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NEW YORK–Feb. 1, 2005- LAWFUEL – The Law News Network -The law firm…

NEW YORK–Feb. 1, 2005- LAWFUEL – The Law News Network -The law firm of Lovell Stewart Halebian LLP filed a class action lawsuit in the United States District Court for the Northern District of California on January 31, 2005 on behalf of all persons who purchased, converted, exchanged, or otherwise acquired the common stock of Silicon Image, Inc. (“Silicon Image” or the “Company”) (NASDAQ: SIMG) between October 19, 2004 and January 24, 2005, inclusive, (the “Class Period”) against defendants Silicon Image and certain officers and directors of the Company.

The action, Curry v. Silicon Image, Inc., et. al. is pending in the U.S. District Court for the Northern District of California, Docket No. 05-00456 and has been assigned to the Hon. Maxine M. Chesney, U.S. District Judge.

The Complaint alleges that defendants violated Sections 10(b) and 20(a) of the Securities Exchange Act of 1934, and Rule 10b-5 promulgated by the Securities and Exchange Commission (“SEC”) thereunder, thereby artificially inflating the price of Silicon Image securities. Generally, the Complaint alleges that the Company gave fourth quarter guidance on October 19, 2004 and has since undergone a time of undisclosed executive uncertainty, and distractions which were not disclosed while insiders sold Company stock. Plaintiffs allege that, on November 11, 2004, the Company appointed Steven Laub as Chief Executive Officer and President; that the Company failed to disclose material adverse facts, including fundamental disputes between Steven Laub and others at Silicon Image regarding Mr. Laub’s relative role and responsibility which resulted in substantial distractions from achieving guidance; that 281,742 shares were sold by insiders at Silicon Image who were in a position to know of the material adverse information of the fundamental disputes and resulting distractions; and that the SEC commenced a formal investigation into trading in Silicon Image shares on January 25, 2005.

The Complaint further alleges as follows. On January 25, 2005, the Company issued two press releases. One release, entitled “Silicon Image Announces Appointment of Steve Tirado as Chief Executive Officer Replacing Steven Laub,” announced the resignation of its Chief Executive Officer and President, Steven Laub, and appointment of Christopher Paisley as the Company’s new Chairman of the Board of Directors. The second press release, entitled “Silicon Image Reports Fourth Quarter 2004 Financials,” stated that the Company’s revenue in the fourth quarter decreased by 4% in comparison to the third quarter. The price of the Company stock has declined by 15% since January 24, 2005.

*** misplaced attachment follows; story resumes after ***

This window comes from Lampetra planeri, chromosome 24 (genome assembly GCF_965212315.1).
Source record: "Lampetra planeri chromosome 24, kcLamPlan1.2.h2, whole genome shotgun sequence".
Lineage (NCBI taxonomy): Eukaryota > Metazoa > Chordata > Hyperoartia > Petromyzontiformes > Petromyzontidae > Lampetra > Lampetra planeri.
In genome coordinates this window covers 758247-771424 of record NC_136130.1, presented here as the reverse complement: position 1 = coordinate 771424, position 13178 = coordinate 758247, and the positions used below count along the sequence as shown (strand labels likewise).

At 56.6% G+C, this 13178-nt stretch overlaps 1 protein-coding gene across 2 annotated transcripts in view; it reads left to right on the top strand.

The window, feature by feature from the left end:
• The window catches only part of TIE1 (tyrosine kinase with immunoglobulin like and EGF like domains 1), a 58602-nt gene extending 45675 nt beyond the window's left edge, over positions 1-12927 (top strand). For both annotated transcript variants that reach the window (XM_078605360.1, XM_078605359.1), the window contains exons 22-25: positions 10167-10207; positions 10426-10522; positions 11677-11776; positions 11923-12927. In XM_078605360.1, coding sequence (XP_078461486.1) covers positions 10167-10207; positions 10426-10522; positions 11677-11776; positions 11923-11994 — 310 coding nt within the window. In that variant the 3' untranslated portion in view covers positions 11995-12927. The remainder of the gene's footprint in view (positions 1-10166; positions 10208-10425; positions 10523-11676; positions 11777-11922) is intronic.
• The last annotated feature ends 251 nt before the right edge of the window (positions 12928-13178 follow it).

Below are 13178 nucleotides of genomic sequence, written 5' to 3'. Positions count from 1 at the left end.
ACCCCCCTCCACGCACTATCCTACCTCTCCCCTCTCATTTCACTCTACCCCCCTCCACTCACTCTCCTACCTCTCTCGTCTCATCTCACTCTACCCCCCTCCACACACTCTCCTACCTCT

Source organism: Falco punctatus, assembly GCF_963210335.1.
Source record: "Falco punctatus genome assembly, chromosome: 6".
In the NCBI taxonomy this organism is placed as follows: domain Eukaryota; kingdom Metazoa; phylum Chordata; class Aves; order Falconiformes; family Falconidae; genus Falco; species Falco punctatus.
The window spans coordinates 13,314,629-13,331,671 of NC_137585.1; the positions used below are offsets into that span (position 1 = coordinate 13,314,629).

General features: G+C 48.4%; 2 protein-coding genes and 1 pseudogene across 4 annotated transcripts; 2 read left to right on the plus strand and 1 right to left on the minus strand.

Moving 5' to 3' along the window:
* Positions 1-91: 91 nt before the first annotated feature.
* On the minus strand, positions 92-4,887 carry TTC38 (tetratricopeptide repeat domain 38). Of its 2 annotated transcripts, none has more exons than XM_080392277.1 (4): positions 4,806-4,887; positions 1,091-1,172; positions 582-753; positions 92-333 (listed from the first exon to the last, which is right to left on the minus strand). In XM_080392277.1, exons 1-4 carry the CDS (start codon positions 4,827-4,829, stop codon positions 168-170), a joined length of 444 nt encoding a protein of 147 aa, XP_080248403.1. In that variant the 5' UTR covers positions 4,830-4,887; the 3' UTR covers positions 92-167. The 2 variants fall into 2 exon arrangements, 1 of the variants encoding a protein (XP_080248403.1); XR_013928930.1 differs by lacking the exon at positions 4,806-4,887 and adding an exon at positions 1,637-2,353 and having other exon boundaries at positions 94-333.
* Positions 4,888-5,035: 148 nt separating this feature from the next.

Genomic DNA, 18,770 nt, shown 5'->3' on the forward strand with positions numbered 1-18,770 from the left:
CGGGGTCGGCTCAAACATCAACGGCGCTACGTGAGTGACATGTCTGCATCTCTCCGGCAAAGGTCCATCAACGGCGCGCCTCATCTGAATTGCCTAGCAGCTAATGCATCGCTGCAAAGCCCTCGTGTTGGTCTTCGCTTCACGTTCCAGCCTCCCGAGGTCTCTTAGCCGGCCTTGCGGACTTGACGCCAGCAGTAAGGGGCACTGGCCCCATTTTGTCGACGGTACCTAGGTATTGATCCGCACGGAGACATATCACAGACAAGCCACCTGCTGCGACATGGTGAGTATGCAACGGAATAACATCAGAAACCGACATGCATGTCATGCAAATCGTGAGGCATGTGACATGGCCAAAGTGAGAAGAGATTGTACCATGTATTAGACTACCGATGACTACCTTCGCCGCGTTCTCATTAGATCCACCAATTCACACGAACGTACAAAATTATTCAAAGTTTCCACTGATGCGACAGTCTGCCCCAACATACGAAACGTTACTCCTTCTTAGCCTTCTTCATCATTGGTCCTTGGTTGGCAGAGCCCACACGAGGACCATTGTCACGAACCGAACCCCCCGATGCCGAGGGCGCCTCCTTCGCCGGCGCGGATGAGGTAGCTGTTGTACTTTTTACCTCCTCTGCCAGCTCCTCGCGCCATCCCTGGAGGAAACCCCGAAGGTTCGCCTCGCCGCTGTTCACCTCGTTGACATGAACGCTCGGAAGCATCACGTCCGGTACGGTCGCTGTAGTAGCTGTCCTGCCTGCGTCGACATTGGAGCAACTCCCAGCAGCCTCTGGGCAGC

If you purchased, converted, exchanged, or otherwise acquired Silicon Image common stock during the Class Period, you may request that the Court appoint you as lead plaintiff by April 1, 2005. A lead plaintiff is a representative party that acts on behalf of other class members in directing the litigation. In order to be appointed lead plaintiff, the Court must determine that the class member’s claim is typical of other class members, and that the class member will adequately represent the class. Under certain circumstances, one or more class members may together serve as “lead plaintiff.” Your ability to share in any recovery is not, however, affected by the decision whether or not to serve as a lead plaintiff. You may retain Lovell Stewart Halebian LLP, or other counsel of your choice, to serve as your counsel in this action. Investors, who acquired Silicon Image, Inc. common stock during the period October 19, 2004 through January 24, 2005 inclusive, may contact Lovell Stewart Halebian LLP at the telephone number or Email address below for more information regarding the class action lawsuit. Investors can also visit Lovell Stewart Halebian’s website at www.lshllp.com to view a copy of the complaint. Lovell Stewart Halebian LLP has represented investors in numerous financial class actions and obtained the largest class action recoveries under three separate federal statutes.

British MP George Galloway and his opponent the Daily Telegraph will leave no stone unturned to sort out what could be a spectacular libel case.